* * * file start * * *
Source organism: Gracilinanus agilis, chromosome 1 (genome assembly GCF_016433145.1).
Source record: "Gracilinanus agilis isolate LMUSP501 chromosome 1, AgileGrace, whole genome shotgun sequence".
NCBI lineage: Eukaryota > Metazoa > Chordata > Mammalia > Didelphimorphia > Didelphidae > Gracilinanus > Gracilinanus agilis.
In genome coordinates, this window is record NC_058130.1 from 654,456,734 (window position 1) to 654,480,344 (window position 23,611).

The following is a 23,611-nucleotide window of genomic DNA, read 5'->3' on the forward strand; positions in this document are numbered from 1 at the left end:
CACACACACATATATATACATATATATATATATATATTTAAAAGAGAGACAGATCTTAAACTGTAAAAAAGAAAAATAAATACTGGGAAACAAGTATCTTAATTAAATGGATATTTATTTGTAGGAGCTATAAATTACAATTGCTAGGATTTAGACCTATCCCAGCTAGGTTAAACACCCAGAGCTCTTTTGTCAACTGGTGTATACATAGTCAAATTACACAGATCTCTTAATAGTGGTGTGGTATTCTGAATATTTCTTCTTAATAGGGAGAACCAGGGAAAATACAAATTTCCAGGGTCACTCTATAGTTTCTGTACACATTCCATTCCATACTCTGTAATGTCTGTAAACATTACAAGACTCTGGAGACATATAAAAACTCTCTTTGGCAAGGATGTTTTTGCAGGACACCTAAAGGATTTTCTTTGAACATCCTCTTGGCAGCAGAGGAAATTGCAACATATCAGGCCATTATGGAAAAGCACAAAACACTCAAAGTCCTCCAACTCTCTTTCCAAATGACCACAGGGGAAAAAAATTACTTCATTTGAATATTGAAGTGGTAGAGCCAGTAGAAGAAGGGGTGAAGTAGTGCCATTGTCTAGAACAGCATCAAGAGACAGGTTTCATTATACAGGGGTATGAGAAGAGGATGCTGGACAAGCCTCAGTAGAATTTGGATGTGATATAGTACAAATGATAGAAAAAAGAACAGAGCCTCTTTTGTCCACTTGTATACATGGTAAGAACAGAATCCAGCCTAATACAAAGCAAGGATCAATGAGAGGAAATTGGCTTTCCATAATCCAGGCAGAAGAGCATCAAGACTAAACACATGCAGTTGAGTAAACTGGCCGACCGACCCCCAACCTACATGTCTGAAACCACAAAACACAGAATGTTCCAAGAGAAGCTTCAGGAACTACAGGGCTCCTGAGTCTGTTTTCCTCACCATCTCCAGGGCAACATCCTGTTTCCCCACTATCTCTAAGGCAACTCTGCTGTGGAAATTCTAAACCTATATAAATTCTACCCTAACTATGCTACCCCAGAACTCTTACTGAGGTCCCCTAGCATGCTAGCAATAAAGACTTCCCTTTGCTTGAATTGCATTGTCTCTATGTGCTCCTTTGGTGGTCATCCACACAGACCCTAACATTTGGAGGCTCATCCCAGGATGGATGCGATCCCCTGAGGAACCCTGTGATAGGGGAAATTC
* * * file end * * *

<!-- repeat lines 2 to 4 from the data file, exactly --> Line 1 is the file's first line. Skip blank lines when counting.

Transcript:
Source record: "Gracilinanus agilis isolate LMUSP501 chromosome 1, AgileGrace, whole genome shotgun sequence".
NCBI lineage: Eukaryota > Metazoa > Chordata > Mammalia > Didelphimorphia > Didelphidae > Gracilinanus > Gracilinanus agilis.
In genome coordinates, this window is record NC_058130.1 from 654,456,734 (window position 1) to 654,480,344 (window position 23,611).